Game of Thrones: “Oathkeeper” (Season 4: Episode 4) Recap/Analysis | Under the Radar Magazine Under the Radar | Music Blog for the Indie Music Magazine
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Game of Thrones: “Oathkeeper” (Season 4: Episode 4) Recap/Analysis

HBO, Sundays 9 p.m.

Apr 28, 2014 Game of Thrones
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[Spoiler Alert: If you haven’t seen the latest episode of Game of Thrones, Oathkeeper,” then read no further.]

The problem with Game of Thrones mid-season is that so many things are going on that there’s not enough room in a single episode to really let anything happen. Given that dilemma, “Oathkeeper” managed to progress a few stories that were growing kind of stale, and as a natural result, it suffers a case of road-weariness.

First, we see Daenerys sack Meereen. It was quick, and executed by the slaves she arrived to set free. As punishment for their crimes, Dany crucifies the slavers, mirroring their own atrocitieseven against Barristan’s protesting. Here we get a glimpse of Dany’s potential cruelty, as she chooses justice over mercy against her enemies.

In a parallel case of a mother blindly seeking justice against good counsel, Cersei tasks Jaime with hunting down Sansa and bringing her head back to King’s Landing. Jaime is appalled at the idea, and instead sends Brienne to protect Sansa, renewing her vow to the late Catelyn Stark. In the first true test of Jaime’s newfound heroism, he passes brilliantly. The same man who thoughtlessly crippled Bran in the first episode is now risking his good standing with Cersei (or what’s left of itthe painful, much talked about scene from last week is the apparent elephant in the room) to protect a Stark.

It’s also worth noting that sending Podrick as her squire is a gift not just to Brienne, but also to Tyrion. Podrick will no longer have to grapple with the dilemma of loyalty by testifying at Tyrion’s trial. That’s not to say that Jaime’s gifts to Brienne aren’t pretty significant on their own. For the first time, he lets his guard down and honestly shows Brienne that she’s the only person in Westeros he truly respects. But now that it is clear that Jaime is willing to actively oppose his sister, his own fate now seems as uncertain as Tyrion’s.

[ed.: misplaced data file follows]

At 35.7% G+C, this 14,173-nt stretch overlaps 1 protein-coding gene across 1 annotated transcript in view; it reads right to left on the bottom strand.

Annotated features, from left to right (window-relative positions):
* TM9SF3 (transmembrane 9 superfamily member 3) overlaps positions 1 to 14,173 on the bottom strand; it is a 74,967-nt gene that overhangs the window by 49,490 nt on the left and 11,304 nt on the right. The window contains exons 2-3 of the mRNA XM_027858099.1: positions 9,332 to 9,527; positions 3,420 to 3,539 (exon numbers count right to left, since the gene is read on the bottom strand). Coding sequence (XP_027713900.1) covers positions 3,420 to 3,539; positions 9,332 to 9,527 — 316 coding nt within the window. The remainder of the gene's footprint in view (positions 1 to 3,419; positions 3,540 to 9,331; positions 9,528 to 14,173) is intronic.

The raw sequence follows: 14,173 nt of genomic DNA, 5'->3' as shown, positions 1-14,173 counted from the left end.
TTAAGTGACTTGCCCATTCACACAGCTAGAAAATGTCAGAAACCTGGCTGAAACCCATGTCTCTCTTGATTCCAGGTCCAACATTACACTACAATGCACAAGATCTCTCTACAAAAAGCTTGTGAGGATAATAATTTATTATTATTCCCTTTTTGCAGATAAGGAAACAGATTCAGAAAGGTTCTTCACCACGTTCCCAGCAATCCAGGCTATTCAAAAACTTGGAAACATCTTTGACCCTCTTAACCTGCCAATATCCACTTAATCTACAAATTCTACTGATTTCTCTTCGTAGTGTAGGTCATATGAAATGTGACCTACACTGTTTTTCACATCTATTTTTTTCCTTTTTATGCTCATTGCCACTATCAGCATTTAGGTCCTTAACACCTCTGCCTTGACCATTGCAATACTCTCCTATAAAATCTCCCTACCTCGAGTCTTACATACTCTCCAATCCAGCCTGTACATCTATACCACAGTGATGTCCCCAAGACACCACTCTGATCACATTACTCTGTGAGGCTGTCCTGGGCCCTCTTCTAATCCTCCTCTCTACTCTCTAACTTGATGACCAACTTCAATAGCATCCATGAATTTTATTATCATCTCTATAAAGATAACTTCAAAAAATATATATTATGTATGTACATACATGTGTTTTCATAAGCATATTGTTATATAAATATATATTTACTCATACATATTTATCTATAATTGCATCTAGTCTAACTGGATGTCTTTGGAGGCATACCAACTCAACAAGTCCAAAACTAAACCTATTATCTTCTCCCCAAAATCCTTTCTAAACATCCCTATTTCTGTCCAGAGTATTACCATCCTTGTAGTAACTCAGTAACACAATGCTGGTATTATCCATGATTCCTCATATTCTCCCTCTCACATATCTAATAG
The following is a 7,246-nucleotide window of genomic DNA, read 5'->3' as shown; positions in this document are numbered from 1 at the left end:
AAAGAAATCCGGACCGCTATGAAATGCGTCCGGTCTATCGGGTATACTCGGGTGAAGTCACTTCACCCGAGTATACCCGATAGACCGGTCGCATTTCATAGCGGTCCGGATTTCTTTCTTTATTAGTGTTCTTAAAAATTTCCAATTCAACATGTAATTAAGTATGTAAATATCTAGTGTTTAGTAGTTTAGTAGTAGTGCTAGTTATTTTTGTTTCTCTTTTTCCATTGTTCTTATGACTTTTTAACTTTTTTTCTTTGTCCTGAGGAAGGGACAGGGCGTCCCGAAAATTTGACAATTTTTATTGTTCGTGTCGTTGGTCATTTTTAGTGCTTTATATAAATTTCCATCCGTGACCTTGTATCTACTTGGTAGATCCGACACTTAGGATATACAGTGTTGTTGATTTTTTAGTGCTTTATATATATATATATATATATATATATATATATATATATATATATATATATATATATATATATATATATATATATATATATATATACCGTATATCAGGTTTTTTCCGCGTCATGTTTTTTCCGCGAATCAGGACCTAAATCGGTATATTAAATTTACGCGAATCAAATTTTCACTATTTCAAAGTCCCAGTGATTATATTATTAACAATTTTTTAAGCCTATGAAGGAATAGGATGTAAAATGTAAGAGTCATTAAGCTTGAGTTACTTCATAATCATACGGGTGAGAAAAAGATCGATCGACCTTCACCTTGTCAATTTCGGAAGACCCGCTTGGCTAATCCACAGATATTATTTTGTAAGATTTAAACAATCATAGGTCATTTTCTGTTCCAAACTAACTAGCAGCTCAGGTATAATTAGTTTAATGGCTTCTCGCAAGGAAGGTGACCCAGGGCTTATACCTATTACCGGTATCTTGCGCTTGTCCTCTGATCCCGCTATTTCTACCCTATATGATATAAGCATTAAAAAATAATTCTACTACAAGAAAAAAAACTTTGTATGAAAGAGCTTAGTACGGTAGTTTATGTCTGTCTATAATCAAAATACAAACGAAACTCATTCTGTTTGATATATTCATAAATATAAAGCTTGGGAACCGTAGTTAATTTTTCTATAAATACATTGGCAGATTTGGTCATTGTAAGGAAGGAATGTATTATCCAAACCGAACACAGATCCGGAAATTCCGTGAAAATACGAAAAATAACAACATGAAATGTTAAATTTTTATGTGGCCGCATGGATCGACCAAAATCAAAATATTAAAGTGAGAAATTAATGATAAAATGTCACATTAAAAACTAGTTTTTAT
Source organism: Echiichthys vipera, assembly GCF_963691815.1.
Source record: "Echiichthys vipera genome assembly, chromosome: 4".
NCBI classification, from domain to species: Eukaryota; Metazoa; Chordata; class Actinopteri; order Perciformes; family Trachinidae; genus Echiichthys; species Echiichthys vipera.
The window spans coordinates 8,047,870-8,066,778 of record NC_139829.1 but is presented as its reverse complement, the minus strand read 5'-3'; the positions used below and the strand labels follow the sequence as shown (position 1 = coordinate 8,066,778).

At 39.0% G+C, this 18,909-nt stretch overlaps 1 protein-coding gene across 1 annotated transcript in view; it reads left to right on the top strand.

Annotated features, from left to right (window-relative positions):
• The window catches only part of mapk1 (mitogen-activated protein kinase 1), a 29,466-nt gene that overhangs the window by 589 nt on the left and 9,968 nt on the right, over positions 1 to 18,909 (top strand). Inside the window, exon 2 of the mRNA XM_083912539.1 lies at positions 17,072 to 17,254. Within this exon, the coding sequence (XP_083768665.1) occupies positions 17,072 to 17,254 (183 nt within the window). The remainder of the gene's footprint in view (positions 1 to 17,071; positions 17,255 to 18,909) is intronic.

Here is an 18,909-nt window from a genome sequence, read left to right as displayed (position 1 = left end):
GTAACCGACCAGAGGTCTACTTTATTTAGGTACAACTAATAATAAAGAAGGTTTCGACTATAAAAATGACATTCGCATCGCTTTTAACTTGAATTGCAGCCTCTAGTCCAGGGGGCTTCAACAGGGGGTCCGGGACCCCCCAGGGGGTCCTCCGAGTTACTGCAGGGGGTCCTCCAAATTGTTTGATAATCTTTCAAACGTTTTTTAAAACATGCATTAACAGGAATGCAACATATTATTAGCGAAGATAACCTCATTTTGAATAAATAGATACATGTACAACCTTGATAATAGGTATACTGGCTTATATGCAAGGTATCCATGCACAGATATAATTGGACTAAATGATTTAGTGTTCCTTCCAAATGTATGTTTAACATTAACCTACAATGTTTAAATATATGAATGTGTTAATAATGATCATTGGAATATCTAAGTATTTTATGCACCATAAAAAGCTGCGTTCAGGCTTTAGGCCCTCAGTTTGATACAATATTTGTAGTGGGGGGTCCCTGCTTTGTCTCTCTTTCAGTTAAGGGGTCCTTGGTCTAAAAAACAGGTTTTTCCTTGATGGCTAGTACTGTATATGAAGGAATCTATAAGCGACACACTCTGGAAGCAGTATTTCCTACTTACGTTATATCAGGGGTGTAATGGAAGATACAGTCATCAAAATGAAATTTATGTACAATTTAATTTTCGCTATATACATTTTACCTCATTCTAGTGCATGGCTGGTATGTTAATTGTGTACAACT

Meanwhile, Jon Snow plots to search for Bran, and finds a surprising ally in Lockethe same man who rid Jaime of his sword hand. Jon supposes that the most likely place Bran would find shelter is Craster’s Keep, where the Night’s Watch mutineers now live in depravity. Sure enough, Bran stumbles upon the keep, and is captured. We’re gearing up for an assault on the Night’s Watch mutineers, but Locke’s presence makes the journey north a bit more uncertain.

The episode ends with a mysterious sequence featuring a White Walker picking up Craster’s last son and taking him to an altar in the middle of the wilderness. He’s then picked up by another White Walker, who touches his cheek, and the last shot is of the child’s eyes freezing blue. It’s ominous and creepy, and jumps ahead to a major plot point that likely won’t be revisited any time soon. It’s a good move on the showrunners’ part, giving viewers a taste of the threat from up north before we forget about the oncoming winter.

The pace of “Oathkeeper” is deliberateand well-timed, even if it does slow down the season as a whole. The aftermath of Joffrey’s assassination is starting to stabilize, and now that the panic and confusion have subsided, the characters are looking to get back into their agendas. We finally see some significant movement on Bran’s story, and have the possibility of a reunion with him and Jon Snow. Sending Brienne off to protect Sansa is reassuring as well, if we can handle her separation from Jaime. Indeed, “Oathkeeper” is a perfect example of building tension that will sustain over at least a whole week, with everything left unresolved and dangling.

Oh, and Joffrey’s killer confesses. Was anyone really surprised? Apparently Margaery was.

www.hbo.com/game-of-thrones

Author rating: 7/10

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